Sit on couches with long cigarettes and watch and laugh.  I'd be darling if I could get away with wearing that dress all day.
So in this era - Clear your house of all expectations.  Forget the jobs you have to do.  Forget the house and the cooking and the movie you're watching.  Don't pick up a book.  Don't get sucked into anything.  Don't have any expectations that your kids will answer questions, or wear warm clothes, or clean up their toys. Just sit and watch and wait and laugh.  You'll be darling at it.

Monday, January 20, 2014

Perfectly Lumpy

It's another cold winter morning in the Northeast, with more snow predicted!  That's fine by me.  I can handle one more wintery blast, although my toes would argue.  They are in their own permafrost.  We came across an old baby calendar a few weeks ago, mixed in somehow with the Christmas decorations, and I had written down funny things the kids said.  According to the calendar, Jay called it "Snow Bites" instead of frost bite.  That's how I feel, snowbites, on my toes.  All the time.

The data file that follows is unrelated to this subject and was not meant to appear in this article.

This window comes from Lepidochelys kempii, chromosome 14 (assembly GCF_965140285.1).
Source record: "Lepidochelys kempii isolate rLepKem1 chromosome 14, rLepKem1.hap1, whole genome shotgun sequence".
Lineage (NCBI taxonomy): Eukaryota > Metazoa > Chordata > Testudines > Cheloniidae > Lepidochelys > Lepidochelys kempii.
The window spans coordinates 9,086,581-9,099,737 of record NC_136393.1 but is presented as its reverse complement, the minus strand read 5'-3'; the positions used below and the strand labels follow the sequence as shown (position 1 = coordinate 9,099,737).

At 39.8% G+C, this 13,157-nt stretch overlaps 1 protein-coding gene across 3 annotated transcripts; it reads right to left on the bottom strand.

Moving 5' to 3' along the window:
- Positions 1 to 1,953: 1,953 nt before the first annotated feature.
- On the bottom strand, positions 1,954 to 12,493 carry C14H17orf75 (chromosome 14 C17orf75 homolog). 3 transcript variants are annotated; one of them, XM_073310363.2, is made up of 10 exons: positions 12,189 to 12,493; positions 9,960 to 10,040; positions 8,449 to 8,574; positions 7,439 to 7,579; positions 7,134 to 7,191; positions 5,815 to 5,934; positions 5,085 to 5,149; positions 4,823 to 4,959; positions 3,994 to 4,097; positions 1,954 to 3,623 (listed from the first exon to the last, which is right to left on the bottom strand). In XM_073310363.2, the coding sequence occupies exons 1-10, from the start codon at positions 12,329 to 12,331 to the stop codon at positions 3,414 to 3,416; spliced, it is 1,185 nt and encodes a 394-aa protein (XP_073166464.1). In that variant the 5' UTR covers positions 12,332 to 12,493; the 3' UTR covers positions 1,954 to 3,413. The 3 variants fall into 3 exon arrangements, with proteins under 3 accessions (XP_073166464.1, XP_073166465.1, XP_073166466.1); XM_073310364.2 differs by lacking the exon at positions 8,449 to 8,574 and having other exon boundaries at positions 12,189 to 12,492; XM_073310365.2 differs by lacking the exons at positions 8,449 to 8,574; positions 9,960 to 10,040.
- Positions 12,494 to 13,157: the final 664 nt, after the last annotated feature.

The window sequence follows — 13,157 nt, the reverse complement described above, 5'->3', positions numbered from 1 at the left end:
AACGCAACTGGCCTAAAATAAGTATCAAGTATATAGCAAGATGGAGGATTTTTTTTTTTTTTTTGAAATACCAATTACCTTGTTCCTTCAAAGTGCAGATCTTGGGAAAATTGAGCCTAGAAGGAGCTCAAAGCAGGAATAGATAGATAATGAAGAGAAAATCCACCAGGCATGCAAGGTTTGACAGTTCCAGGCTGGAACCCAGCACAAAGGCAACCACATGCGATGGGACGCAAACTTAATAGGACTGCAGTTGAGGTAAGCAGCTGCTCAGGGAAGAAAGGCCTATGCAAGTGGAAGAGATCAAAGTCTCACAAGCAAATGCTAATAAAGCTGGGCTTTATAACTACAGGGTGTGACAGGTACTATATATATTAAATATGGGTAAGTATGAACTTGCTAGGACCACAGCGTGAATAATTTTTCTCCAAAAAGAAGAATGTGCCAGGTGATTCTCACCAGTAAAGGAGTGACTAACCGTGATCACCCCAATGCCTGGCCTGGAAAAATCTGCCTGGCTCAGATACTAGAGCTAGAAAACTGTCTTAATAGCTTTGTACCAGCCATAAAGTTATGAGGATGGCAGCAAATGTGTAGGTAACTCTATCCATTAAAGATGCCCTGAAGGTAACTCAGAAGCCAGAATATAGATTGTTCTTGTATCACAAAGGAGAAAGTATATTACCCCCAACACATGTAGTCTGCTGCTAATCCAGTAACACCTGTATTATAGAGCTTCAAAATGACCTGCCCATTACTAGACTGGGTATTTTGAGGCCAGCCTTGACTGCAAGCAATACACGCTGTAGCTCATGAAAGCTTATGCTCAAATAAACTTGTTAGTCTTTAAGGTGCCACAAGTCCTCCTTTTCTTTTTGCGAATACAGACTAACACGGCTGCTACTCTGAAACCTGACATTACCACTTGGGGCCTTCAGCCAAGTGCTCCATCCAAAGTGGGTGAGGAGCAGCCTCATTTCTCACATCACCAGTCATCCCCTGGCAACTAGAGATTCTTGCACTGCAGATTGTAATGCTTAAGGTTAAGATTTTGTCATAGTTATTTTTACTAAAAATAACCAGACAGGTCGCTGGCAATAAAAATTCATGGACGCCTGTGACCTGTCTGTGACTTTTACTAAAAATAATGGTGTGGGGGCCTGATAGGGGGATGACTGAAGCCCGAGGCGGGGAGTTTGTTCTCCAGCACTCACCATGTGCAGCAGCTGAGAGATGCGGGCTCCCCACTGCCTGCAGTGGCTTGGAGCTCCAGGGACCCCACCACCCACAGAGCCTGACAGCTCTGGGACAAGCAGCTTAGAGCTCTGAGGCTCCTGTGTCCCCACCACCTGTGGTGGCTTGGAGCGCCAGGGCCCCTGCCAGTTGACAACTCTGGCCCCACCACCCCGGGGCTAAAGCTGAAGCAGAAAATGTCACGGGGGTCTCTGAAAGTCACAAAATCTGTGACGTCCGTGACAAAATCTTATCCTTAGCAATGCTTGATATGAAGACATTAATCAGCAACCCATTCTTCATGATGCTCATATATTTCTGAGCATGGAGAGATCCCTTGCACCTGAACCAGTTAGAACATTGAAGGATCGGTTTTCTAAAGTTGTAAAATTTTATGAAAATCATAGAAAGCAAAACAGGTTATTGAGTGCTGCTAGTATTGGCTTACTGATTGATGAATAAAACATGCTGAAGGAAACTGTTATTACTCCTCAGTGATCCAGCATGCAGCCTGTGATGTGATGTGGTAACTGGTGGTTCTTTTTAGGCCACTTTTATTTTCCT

Anyway, my surefire cure-all for snowbites is Cream of Wheat, that childhood comfort food like no other.  Morning, afternoon snack, or dinner, Cream of Wheat is so good.  Butter, honey, sugar, whatever.  The funny thing is that this is one of the few things I had in common with my brother.  He and I were very different in lots of ways, but Cream of Wheat was one of our strongest bonding points.  No one else in our family really liked it all that much, and if they did, they liked it Creamy.  Austin and I liked it Lumpy.  And I could make it Perfectly Lumpy.  I remember standing in our kitchen on the orange yellow linoleum tile and Austin requesting that I make it, not mom.  I felt so honored and so good, so expert at something.  So I did.  I made Perfectly Lumpy Cream of Wheat.  This is one of our stories.  The thing is, I can't remember all the details.  Did I make it a lot?  Was it just once?  Memories play tricks on us.  I want to know how old we were.  Was it on our way to school?  Was it on a snow day?  Why did he like mine best?  Did anyone else eat with us?  In my memory it was just the two of us, sitting in the kitchen with our steaming bowls and all the accoutrements.  Maybe watching snow fall, maybe it was a Two-Hour Delay.  Maybe it was after we shoveled outside.  I don't know.  There are lumps in my memories.  I wish I could ask him.  Wish I could go back and laugh about it with him.  Wish I could make it for him again.  I enjoy making it for my two boys; the others don't like it.  Jay and Charlie like it Lumpy just like we did.  I want to tell them, Remember this.  Remember every detail about it.  Remember our old white tile kitchen floor and the curtains and the crooked table that the bowls slide off if you're not careful.  Remember that you are talking hockey again and it is just the two of you and the others are off getting ready somewhere.  Remember that your homework is one the table and you have your orange pajamas and one sock on.  Someday these memories, these stories will bring you back to a moment that you will treasure, a nugget of gold in an otherwise crazy life.  The thing is, growing up together, it's not just that you know each other's stories, you are each other's stories.